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How does Dickens introduce and mock the main objects of his satire in the first two chapters of his novel Hard Times?

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How does Dickens introduce and mock the main objects of his satire in the first two chapters of his novel "Hard Times"? Charles dickens novel "Hard Times" was written in 1854 during the Victorian Era. Charles Dickens was born 7th February 1812 Portsmouth, England. He died 9th June 1870 aged 58. Before his father's arrest, the 12 year old Dickens had started working ten hours a day at Warren's blacking warehouse. This meant that Dickens had to grow up quickly. The terrible conditions of the workers mostly, the children made a deep impression on dickens. His experiences influenced Dicks to write the novel "Hard Times". The Victorian era of the United Kingdom was the period of Queen Victorians rule from June 1837 to January 1901. Utilitarianism influenced Victorian society greatly. Utilitarianism meant the management of people according to facts and figures would lead to the greatest good for all. Dickens believed that utilitarianism lead to the crushing of imagination and was at the heart of England's problems. Dickens expresses his anger towards utilitarianism by using satire to ridicule it. Satire was a literacy technique whereby the flaws of an individual are exposed through the use of ridicule, irony, and sarcasm. Dickens uses thee technique to expose everything wrong with utilitarianism. The central theme of the novel "Hard Times" is an attack on utilitarianism. ...read more.


Gradgrind insults and mocks Sissy by insulting her name and her dad "Sissy is not a name, said Mr Gradgrind." This shows that Gradgrind does not accept the name that was given to Sissy by her farther. "Don't call yourself Sissy", "call yourself Cecilia." This suggests that Gradgrind is mocking Sissy. Gradgrind also insults Sissy's farther by asking her "what is your father?" this suggest that Gradgrind doesn't approve of Sissy's father. Dickens Criticises Gradgrind's approach to education through the use of a metaphor. The use of "little vessels" suggests that Gradgrind saw the students as objects not humans. "Little vessels ready to have imperial gallons of facts poured into them". This suggests that the children were compared to empty containers waiting to be filled up with facts this also suggests that the children's heads were empty and ready to be filled with facts up to the brim. It also suggests that the minds of the students will be so full of facts that there will be no room for imagination. The use of "imperial gallons" a metric measurement, highlights that everything needed to be precise and exact. It also emphasizes the sheer number of facts that had to be taught at the school. Dickens uses satire to mock Bitzer because he didn't know what a hoarse really was he was only able to repeat a number of facts. ...read more.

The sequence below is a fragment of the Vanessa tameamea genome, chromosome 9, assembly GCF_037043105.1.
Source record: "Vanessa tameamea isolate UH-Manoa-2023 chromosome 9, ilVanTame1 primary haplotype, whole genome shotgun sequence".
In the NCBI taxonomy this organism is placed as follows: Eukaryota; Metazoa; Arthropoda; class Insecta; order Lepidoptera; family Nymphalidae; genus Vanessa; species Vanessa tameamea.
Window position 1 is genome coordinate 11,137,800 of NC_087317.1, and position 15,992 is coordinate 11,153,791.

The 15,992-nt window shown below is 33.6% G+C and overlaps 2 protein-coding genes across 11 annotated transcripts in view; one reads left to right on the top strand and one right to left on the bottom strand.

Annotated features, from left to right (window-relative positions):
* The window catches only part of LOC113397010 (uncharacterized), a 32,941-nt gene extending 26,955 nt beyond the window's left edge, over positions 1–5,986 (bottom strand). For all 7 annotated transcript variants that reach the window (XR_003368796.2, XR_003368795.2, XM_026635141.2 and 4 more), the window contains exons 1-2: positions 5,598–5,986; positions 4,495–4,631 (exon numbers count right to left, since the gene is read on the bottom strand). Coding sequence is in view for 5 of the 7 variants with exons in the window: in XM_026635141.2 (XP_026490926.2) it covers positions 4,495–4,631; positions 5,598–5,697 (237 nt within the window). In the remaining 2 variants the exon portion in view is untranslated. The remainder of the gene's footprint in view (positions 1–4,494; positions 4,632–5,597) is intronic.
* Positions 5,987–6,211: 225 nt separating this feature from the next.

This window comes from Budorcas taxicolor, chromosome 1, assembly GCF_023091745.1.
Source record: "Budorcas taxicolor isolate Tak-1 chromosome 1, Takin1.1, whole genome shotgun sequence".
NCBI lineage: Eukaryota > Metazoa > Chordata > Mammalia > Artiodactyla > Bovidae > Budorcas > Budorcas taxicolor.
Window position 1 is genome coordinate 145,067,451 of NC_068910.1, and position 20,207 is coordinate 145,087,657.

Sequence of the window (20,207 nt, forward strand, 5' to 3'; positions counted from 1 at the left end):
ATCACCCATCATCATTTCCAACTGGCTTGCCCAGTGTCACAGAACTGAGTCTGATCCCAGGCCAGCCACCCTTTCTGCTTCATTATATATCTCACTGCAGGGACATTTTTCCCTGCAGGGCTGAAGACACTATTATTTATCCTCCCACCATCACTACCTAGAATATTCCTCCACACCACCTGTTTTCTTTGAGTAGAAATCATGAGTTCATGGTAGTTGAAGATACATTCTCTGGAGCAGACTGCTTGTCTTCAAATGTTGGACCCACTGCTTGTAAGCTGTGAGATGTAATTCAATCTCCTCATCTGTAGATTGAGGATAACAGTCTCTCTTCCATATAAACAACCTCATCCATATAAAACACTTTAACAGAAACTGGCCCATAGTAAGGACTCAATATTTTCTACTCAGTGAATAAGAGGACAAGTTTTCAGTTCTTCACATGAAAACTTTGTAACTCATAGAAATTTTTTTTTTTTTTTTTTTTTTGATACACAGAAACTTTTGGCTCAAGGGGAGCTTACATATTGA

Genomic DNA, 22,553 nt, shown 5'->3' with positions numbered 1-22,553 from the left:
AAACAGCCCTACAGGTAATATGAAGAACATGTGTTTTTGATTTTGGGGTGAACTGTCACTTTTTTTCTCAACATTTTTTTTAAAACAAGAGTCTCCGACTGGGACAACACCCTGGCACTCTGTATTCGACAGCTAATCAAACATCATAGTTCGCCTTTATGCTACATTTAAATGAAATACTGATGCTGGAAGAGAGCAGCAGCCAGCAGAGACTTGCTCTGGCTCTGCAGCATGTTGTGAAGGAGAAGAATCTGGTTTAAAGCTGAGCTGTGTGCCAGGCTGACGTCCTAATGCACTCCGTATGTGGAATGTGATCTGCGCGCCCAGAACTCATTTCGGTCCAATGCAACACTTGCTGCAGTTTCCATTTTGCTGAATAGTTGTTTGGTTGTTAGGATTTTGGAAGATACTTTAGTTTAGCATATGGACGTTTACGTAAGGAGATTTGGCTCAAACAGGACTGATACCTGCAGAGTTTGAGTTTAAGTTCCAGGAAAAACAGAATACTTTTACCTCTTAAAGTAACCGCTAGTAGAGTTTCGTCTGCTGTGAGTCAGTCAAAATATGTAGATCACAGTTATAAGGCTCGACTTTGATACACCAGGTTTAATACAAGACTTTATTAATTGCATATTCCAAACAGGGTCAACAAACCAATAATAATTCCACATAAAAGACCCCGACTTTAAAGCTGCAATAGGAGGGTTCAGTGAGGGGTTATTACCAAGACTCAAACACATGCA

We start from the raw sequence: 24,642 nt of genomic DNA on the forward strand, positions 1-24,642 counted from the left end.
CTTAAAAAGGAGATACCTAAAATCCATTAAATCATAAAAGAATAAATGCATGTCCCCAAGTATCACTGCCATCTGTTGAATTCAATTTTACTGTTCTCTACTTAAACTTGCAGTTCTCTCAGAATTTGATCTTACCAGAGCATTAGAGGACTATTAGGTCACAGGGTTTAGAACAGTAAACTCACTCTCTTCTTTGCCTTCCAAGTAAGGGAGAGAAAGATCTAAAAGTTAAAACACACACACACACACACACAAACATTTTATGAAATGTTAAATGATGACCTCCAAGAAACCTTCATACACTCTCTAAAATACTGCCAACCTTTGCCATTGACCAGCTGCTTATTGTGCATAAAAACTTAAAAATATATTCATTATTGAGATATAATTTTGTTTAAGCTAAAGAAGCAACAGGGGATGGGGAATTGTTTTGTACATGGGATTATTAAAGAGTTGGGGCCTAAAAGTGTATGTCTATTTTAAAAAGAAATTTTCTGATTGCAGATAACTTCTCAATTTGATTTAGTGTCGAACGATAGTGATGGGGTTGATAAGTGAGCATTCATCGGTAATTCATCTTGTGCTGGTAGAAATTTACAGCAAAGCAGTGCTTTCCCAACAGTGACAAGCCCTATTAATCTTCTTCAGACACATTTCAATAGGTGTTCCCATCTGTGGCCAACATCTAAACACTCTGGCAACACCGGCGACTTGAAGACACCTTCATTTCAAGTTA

This also suggests that his life was driven by facts. It also suggests that his life had been controlled by utilitarianism. Dickens describes M'choakumchild, as the classroom room teacher and as a man with too many facts. "Ah rather overdone, M'choakumchild. This suggests that if his was not driven by facts he would have taught better. Dickens decides to use the story of Morgiana and the forty thieves to illustrate how students were filled up with facts. M'choakumchild was also filled with facts "if he had only learnt better he might have taught much more!" this suggests that if M'choakumchild had not learnt so many facts, he would have taught much better. Dickens uses the long list to show the reader how M'choakumchild had taken all the subjects and turned them into facts. "Had taken the bloom off the higher branches of Mathematics and, Physical Science, French, German, Latin, and Greek." This shows that M'choakumchild had stopped these subjects from being exciting. Dickens uses M'choakumchild's character to mock utilitarianism by showing how someone filled with facts is useless in a classroom. Overall Dickens uses satire to mock Utilitarianism. He uses the character of Gradgrind and M'choakumchild to show how ridiculous it was. He uses Sissy to show how creativeness is destroyed by utilitarianism. Dickens uses the first chapter to show how appalling it was in schools because it destroyed student's imagination. Dickens encourages the reader to understand that the principles of utilitarianism destroyed the minds of children because the children were filled up with facts. ...read more.

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